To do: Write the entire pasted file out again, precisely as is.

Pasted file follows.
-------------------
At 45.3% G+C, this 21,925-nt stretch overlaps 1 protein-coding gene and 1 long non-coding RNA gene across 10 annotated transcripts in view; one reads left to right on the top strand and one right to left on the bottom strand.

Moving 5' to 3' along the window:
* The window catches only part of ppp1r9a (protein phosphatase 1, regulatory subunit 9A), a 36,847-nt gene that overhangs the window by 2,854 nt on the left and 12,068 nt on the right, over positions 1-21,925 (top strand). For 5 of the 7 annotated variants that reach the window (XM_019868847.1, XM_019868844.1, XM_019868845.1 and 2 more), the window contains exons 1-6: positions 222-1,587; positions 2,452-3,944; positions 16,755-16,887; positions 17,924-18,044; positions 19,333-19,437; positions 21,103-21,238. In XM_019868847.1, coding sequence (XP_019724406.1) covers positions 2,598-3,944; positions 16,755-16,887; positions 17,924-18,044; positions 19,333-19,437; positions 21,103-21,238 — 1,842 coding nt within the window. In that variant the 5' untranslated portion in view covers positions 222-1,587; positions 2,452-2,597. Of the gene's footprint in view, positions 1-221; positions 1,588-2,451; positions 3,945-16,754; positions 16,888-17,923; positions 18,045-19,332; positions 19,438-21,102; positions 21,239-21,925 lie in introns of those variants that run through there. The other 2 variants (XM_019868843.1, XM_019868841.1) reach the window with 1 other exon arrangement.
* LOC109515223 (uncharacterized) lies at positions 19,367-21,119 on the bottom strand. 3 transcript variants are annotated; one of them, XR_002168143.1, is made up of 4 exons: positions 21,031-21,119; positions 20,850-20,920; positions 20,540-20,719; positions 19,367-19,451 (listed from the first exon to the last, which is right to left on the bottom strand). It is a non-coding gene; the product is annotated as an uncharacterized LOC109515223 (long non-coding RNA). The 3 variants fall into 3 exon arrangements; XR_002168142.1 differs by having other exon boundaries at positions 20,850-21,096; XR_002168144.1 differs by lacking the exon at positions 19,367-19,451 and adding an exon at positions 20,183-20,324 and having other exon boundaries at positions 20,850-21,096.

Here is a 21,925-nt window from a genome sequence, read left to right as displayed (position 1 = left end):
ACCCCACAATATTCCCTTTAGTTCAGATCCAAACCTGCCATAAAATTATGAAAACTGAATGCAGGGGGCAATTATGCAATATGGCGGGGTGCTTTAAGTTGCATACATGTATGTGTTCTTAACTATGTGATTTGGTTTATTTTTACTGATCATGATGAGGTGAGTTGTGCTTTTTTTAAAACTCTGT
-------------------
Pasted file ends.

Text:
At 45.3% G+C, this 21,925-nt stretch overlaps 1 protein-coding gene and 1 long non-coding RNA gene across 10 annotated transcripts in view; one reads left to right on the top strand and one right to left on the bottom strand.

Moving 5' to 3' along the window:
* The window catches only part of ppp1r9a (protein phosphatase 1, regulatory subunit 9A), a 36,847-nt gene that overhangs the window by 2,854 nt on the left and 12,068 nt on the right, over positions 1-21,925 (top strand). For 5 of the 7 annotated variants that reach the window (XM_019868847.1, XM_019868844.1, XM_019868845.1 and 2 more), the window contains exons 1-6: positions 222-1,587; positions 2,452-3,944; positions 16,755-16,887; positions 17,924-18,044; positions 19,333-19,437; positions 21,103-21,238. In XM_019868847.1, coding sequence (XP_019724406.1) covers positions 2,598-3,944; positions 16,755-16,887; positions 17,924-18,044; positions 19,333-19,437; positions 21,103-21,238 — 1,842 coding nt within the window. In that variant the 5' untranslated portion in view covers positions 222-1,587; positions 2,452-2,597. Of the gene's footprint in view, positions 1-221; positions 1,588-2,451; positions 3,945-16,754; positions 16,888-17,923; positions 18,045-19,332; positions 19,438-21,102; positions 21,239-21,925 lie in introns of those variants that run through there. The other 2 variants (XM_019868843.1, XM_019868841.1) reach the window with 1 other exon arrangement.
* LOC109515223 (uncharacterized) lies at positions 19,367-21,119 on the bottom strand. 3 transcript variants are annotated; one of them, XR_002168143.1, is made up of 4 exons: positions 21,031-21,119; positions 20,850-20,920; positions 20,540-20,719; positions 19,367-19,451 (listed from the first exon to the last, which is right to left on the bottom strand). It is a non-coding gene; the product is annotated as an uncharacterized LOC109515223 (long non-coding RNA). The 3 variants fall into 3 exon arrangements; XR_002168142.1 differs by having other exon boundaries at positions 20,850-21,096; XR_002168144.1 differs by lacking the exon at positions 19,367-19,451 and adding an exon at positions 20,183-20,324 and having other exon boundaries at positions 20,850-21,096.

Here is a 21,925-nt window from a genome sequence, read left to right as displayed (position 1 = left end):
ACCCCACAATATTCCCTTTAGTTCAGATCCAAACCTGCCATAAAATTATGAAAACTGAATGCAGGGGGCAATTATGCAATATGGCGGGGTGCTTTAAGTTGCATACATGTATGTGTTCTTAACTATGTGATTTGGTTTATTTTTACTGATCATGATGAGGTGAGTTGTGCTTTTTTTAAAACTCTGT